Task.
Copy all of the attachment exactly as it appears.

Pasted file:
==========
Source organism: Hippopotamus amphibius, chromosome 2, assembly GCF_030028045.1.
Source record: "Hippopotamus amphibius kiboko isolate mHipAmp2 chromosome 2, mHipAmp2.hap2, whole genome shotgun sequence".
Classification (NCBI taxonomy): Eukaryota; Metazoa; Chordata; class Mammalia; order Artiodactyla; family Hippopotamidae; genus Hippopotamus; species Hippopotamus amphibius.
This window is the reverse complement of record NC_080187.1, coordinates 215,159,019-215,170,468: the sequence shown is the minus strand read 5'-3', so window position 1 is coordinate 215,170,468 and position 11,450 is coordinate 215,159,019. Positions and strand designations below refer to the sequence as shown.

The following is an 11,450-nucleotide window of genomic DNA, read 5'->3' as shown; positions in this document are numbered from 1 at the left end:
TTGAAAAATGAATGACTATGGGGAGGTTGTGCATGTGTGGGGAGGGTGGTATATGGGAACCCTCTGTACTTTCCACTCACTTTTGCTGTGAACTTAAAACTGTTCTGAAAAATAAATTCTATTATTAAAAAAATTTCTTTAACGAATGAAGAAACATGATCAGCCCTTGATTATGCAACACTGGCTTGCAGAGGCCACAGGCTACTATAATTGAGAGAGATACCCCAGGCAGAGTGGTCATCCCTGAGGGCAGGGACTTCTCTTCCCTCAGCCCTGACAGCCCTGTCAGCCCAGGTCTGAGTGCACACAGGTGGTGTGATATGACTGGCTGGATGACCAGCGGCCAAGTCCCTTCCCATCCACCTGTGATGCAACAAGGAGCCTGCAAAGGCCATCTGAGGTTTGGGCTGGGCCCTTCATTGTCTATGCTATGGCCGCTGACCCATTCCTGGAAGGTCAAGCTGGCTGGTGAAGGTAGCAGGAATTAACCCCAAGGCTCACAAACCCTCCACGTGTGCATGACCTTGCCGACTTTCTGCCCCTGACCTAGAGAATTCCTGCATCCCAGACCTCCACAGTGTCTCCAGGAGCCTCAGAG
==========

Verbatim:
Source organism: Hippopotamus amphibius, chromosome 2, assembly GCF_030028045.1.
Source record: "Hippopotamus amphibius kiboko isolate mHipAmp2 chromosome 2, mHipAmp2.hap2, whole genome shotgun sequence".
Classification (NCBI taxonomy): Eukaryota; Metazoa; Chordata; class Mammalia; order Artiodactyla; family Hippopotamidae; genus Hippopotamus; species Hippopotamus amphibius.
This window is the reverse complement of record NC_080187.1, coordinates 215,159,019-215,170,468: the sequence shown is the minus strand read 5'-3', so window position 1 is coordinate 215,170,468 and position 11,450 is coordinate 215,159,019. Positions and strand designations below refer to the sequence as shown.

The following is an 11,450-nucleotide window of genomic DNA, read 5'->3' as shown; positions in this document are numbered from 1 at the left end:
TTGAAAAATGAATGACTATGGGGAGGTTGTGCATGTGTGGGGAGGGTGGTATATGGGAACCCTCTGTACTTTCCACTCACTTTTGCTGTGAACTTAAAACTGTTCTGAAAAATAAATTCTATTATTAAAAAAATTTCTTTAACGAATGAAGAAACATGATCAGCCCTTGATTATGCAACACTGGCTTGCAGAGGCCACAGGCTACTATAATTGAGAGAGATACCCCAGGCAGAGTGGTCATCCCTGAGGGCAGGGACTTCTCTTCCCTCAGCCCTGACAGCCCTGTCAGCCCAGGTCTGAGTGCACACAGGTGGTGTGATATGACTGGCTGGATGACCAGCGGCCAAGTCCCTTCCCATCCACCTGTGATGCAACAAGGAGCCTGCAAAGGCCATCTGAGGTTTGGGCTGGGCCCTTCATTGTCTATGCTATGGCCGCTGACCCATTCCTGGAAGGTCAAGCTGGCTGGTGAAGGTAGCAGGAATTAACCCCAAGGCTCACAAACCCTCCACGTGTGCATGACCTTGCCGACTTTCTGCCCCTGACCTAGAGAATTCCTGCATCCCAGACCTCCACAGTGTCTCCAGGAGCCTCAGAG